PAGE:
Last Sunday’s episode of The Last of Us titled “Left Behind” served mainly to give the viewer insight into Ellie’s mysterious past. The viewer knows Ellie is different, not just because of the antibodies coursing through her blood, but because of her ability to find joy amidst the surrounding shrapnel.
“Left Behind” takes us to the quarantine zone, where some normal aspects of life like school take place — albeit more militantly than normal — even with the threat of impending infection. The viewer finds Ellie to be almost as bold in the past as she is in the show’s main timeline.
Her classmate Bethany learns this when she berates Ellie for her slow running pace and reminds her that her missing best friend Riley (Storm Reid) is no longer around to fight for her. Upon mention of her bestie, Ellie clocks Bethany squarely in the face without much thought. The message? Don’t mess with the people Ellie cares about.
That night, Riley returns after weeks of being MIA to inform Ellie that she has joined the Fireflies, an opposition group to the post-Cordyceps government FEDRA. Ellie’s initial incredulity regarding this claim is resolved when Riley flashes a gun at her, proving that she is what she says she is. Riley recruits Ellie to a late-night adventure by promising to give Ellie the best night of her life and to tell Ellie the full story regarding her absence.
Most of the episode takes place in a ramshackle mall à la Stranger Things Season Three, hidden from the QZ in a depression in the ground. Throughout the episode, Riley takes Ellie through five handpicked wonders of the mall. It is from these moments in the mall that viewers get a sense of what the Cordyceps outbreak has taken from Riley and Ellie.
Ellie ogles an escalator and gapes at a thong in the window of an old Victoria’s Secret store. To Ellie, a spinning carousel is a spectacle. Ellie and Riley give the carousel a few whirls while passing a handle of liquor back and forth. The fourth wonder of the mall is a photobooth that spits out only foggy frames of the two girls which Ellie pockets all the same.
To most of the show’s viewers, such “wonders” aren’t wonders at all. They are commonplace in our lives. Yet these “wonders” serve to show the deficits both girls have suffered. The garish rides most youngsters are over by their pre-teens still excite Ellie and Riley because there is so much novelty yet antiquity associated with them.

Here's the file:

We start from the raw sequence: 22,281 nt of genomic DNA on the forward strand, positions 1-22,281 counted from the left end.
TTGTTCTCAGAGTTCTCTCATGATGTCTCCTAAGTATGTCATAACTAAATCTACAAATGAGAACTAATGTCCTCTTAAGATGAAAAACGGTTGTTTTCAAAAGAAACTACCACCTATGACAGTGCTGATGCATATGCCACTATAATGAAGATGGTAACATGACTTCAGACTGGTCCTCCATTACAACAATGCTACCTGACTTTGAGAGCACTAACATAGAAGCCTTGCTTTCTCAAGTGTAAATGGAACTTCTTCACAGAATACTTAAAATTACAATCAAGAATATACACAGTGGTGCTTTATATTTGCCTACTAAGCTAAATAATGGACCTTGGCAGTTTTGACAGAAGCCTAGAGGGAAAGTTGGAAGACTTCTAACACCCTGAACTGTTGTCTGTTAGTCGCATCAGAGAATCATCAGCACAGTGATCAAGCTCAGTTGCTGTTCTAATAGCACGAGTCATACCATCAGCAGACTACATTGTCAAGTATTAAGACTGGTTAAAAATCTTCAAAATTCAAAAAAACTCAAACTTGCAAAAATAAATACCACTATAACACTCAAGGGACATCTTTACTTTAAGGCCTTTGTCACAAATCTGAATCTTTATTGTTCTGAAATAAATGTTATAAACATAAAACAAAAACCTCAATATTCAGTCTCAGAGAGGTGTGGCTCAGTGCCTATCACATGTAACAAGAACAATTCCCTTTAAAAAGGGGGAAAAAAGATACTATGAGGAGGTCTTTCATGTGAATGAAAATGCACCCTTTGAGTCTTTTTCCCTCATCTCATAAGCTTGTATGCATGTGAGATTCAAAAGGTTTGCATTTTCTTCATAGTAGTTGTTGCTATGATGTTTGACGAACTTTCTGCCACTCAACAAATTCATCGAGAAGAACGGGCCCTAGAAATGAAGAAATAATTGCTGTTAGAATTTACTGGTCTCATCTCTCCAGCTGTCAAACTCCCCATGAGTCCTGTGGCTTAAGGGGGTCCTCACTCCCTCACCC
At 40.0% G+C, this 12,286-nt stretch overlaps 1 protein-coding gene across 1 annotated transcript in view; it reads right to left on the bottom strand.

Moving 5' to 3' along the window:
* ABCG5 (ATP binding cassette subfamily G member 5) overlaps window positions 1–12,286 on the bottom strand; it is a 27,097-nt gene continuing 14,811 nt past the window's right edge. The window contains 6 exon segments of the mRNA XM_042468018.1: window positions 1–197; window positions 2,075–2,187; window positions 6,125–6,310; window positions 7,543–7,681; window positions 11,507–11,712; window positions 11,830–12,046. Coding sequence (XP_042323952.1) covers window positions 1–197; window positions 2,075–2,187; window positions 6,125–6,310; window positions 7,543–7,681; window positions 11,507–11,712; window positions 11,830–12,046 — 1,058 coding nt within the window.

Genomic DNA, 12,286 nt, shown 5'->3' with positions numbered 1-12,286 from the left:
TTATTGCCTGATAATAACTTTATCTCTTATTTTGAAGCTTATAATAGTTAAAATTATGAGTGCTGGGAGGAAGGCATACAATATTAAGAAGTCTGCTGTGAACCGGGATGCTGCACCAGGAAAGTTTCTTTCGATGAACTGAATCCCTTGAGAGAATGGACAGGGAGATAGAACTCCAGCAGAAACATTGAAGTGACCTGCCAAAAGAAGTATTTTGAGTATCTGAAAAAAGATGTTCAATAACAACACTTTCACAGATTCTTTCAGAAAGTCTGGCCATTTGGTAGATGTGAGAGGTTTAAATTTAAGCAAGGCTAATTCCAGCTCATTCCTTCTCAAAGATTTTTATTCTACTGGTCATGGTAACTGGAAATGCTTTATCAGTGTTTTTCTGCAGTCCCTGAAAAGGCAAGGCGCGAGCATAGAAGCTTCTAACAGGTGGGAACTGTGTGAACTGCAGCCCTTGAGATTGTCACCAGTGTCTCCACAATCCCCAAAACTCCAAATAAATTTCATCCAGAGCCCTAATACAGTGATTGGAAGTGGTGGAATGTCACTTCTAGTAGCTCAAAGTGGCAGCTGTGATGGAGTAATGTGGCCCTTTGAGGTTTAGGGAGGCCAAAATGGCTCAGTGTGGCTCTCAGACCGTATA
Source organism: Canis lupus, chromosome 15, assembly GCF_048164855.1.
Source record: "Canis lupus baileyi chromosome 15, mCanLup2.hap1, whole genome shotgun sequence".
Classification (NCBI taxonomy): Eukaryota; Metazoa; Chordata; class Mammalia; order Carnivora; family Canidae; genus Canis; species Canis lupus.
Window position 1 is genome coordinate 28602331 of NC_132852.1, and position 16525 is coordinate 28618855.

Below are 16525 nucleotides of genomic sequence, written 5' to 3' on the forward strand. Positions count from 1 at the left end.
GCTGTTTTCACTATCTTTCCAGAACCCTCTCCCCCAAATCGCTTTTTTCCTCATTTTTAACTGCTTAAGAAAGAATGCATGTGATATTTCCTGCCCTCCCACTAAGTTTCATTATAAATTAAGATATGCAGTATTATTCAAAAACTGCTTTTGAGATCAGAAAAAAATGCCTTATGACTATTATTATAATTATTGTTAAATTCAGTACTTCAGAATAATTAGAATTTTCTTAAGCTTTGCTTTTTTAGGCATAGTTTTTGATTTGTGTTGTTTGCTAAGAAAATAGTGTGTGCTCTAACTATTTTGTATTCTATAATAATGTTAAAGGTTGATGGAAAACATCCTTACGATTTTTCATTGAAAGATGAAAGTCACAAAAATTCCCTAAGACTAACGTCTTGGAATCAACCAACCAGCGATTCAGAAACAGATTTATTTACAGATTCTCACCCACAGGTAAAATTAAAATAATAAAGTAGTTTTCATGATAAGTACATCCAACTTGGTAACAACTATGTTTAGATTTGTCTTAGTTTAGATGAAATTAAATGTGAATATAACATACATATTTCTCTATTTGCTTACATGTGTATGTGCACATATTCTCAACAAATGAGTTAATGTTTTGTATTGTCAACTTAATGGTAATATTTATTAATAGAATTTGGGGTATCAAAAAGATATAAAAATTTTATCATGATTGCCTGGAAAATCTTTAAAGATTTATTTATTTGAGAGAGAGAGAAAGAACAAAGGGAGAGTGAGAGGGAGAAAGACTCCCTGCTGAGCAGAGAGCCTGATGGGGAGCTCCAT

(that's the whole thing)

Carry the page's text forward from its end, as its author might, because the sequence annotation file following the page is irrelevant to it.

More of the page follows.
Emotions intensify as Ellie and Riley traverse the mall. Ellie steals more than a few longing glances at Riley along the way, and even preens herself in the reflection of the Victoria’s Secret window, giving viewers the sense that Ellie sees Riley as more than a friend.
Amidst the joy, excitement and nostalgia this episode evokes, it can be easy to let your guard down. Yet, once again, the viewer is advised not to do this. If a completely evacuated fun-filled structure in the middle of an apocalypse seems too good to be true, it’s because it is.
The shifting camera perspectives throughout the episode remind the viewer of this. The camera often settles on the two girls while the adventure unfolds. Other times, the camera aligns itself with the girls’ perspective. Sometimes, though, the camera adopts another perspective: That of a stalker. The disappearance of the camera behind columns in the mall alludes to this third presence.
Whilst Ellie and Riley explore the arcade, the final wonder of the mall, the viewer meets the third presence. A Clicker at a different end of the mall is awakened by Riley and Ellie’s voices.
This eerie insight inevitably initiates a tonal shift. The viewer no longer wants the girls to linger amongst all the gadgets and games. Ellie and Riley’s carefree nature is now a cause for concern and irritation. The girls’ desire to prolong the moment and push their luck is now a source of aggravation. Part of the tragedy of The Last of Us is that good moments are punctuated prematurely, and unpleasant ones seem to go on interminably.
In a Halloween store after a quickly resolved falling out between the two girls, Ellie finds an opportunity for romance and takes it. Ellie plants a kiss on Riley, after which she promptly apologizes to Riley. Riley smiles and responds “For what?”, signaling that the feelings are mutual.
The aforementioned Clicker ends up third wheeling this date, and ruins the mood by giving both girls a bite. The viewer, gifted with the knowledge of Ellie’s present situation, knows Ellie’s fate after the attack, while Riley’s fate is pretty determined.
Choiced with jumping the gun or waiting until the infection fully takes hold, Riley decides not to abbreviate the romantic moment by ruling out the former option. The girls prolong this spurt of romance and excitement as much as they can, clutching hands and averting their thoughts from looming death. It seems one of the few ways the girls can exert control over their own lives is to somewhat decide how they end.
Lena Thakor is a sophomore in the College of Arts and Sciences. She can be reached at [email protected]